By Tony Cheung Kimmy Chung

All six soccer pitches at Victoria Park in Causeway Bay have been filled by attendees at the June 4 candlelight vigil. Photo: Winson Wong

Tens of thousands of people have gathered in Victoria Park in Hong Kong to mark the 29th anniversary of the Tiananmen Square crackdown with organisers of an annual candlelight vigil vowing not to stop calling for an end to one-party rule in mainland China.

The vigil is the only large-scale public gathering in China to remember the crackdown on June 4, 1989, that brought an abrupt end to a pro-democracy movement in the heart of Beijing. Many activists, including students and civilians, died. Though the death toll may never be known, hundreds, maybe more than 1,000, were killed.

While large crowds are still drawn to the event, attendance has dwindled in recent years. Organisers are estimating a turnout of 100,000 to 150,000 this time, despite a boycott by university student unions for the fourth year in a row. Follow the latest below: Continue reading

Archaeologist Zhao Kangmin dies at 82

Source: NPR (5/20/18)
Archaeologist Who Uncovered China’s 8,000-Man Terra Cotta Army Dies At 82

Lifelike clay soldiers at the Museum of Terracotta Warriors and Horses in Xi’an, northwestern China. The first figures were reconstructed by archaeologist Zhao Kangmin, who died Wednesday. Ludovic Marin /AFP/Getty Images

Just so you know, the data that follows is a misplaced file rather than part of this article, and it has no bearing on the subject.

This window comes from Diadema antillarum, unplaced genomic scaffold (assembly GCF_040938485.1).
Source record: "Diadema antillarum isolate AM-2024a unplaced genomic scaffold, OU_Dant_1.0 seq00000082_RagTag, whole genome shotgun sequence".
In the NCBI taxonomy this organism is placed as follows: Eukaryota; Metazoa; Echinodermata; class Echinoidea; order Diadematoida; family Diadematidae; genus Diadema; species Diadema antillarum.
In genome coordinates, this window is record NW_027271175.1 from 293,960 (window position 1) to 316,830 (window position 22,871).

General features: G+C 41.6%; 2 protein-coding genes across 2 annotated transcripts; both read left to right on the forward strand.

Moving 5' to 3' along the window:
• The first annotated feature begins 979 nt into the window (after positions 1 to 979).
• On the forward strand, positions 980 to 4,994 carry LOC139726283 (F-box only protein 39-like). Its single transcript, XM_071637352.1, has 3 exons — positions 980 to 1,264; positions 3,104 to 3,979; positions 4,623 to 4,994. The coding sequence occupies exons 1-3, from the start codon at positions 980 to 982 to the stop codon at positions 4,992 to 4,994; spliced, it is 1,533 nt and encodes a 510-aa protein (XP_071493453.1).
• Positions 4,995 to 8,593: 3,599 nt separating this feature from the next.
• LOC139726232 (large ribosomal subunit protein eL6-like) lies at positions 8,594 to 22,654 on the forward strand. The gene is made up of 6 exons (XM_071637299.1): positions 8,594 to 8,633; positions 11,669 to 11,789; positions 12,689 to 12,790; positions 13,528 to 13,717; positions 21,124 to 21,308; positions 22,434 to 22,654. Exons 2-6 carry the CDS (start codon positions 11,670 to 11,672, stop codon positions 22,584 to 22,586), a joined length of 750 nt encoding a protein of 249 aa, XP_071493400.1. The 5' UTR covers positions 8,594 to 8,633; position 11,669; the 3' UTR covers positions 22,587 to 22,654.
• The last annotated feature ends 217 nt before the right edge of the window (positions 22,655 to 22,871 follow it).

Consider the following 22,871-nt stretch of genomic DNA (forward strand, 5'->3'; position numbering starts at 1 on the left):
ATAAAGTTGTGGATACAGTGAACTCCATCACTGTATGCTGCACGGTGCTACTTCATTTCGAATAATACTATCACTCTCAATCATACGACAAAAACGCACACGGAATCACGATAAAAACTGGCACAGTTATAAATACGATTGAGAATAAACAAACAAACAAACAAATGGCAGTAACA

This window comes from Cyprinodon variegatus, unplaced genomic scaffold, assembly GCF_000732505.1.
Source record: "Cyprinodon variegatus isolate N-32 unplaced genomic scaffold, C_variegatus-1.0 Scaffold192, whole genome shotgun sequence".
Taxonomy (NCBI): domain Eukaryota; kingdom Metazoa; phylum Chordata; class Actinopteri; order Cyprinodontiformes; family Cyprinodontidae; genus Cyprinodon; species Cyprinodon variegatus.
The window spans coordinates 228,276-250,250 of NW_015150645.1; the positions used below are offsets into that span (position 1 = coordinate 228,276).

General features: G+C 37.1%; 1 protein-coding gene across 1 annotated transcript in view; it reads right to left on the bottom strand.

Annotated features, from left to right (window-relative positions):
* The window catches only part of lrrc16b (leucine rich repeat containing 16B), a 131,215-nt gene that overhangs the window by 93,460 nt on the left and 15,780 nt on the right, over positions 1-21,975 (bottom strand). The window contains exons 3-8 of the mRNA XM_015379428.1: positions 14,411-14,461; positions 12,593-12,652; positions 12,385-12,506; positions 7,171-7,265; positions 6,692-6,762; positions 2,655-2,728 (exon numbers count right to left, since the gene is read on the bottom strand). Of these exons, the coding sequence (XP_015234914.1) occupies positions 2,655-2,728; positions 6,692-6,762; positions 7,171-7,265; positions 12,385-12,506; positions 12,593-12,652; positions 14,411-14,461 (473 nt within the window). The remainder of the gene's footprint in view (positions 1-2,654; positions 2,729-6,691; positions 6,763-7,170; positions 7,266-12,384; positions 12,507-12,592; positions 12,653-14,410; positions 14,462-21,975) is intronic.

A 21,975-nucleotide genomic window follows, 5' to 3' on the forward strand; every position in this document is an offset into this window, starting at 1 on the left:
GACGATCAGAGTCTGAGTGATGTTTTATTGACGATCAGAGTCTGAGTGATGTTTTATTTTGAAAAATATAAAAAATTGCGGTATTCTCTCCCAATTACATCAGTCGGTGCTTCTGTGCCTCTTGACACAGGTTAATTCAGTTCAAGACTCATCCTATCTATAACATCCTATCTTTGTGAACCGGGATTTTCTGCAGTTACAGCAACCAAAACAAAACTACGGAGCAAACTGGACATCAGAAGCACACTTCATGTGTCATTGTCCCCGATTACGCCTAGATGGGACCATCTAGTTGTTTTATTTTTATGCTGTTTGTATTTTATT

A Chinese archaeologist who identified a long-lost clay army consisting of 8,000 soldiers died Wednesday, according to China’s state media.

Zhao Kangmin first laid eyes on fragments of terra cotta warriors in 1974. Farmers some 20 miles from China’s central city of Xi’an were digging a well and struck into the pieces.

They had no idea what they had found — an army that had been interred for more than 2,000 years to guard China’s first emperor. Continue reading

China Bound, 1964

Source: LARB, China Channel (5/10/18)
China Bound, 1964
By Bill Callahan

Beijing before the start of the Cultural Revolution – a video by Bill Callahan

In the early 1960s, after being embarrassed at diplomatic events by the mistakes of his interpreters, Zhou Enlai decided that the Foreign Ministry needed to recruit English native speakers to train a new cadre of translators. Australians Colin and Alyce Mackerras answered Zhou’s call, and in August 1964 went to teach English at the Beijing Foreign Languages Institute for two years. Bill Callahan’s short video ‘China Bound 1964’ explores Colin’s experiences as he encountered a radically different way of life. Leaving China in September 1966, he witnessed the transformation of Chinese society provoked by the beginning of the Cultural Revolution.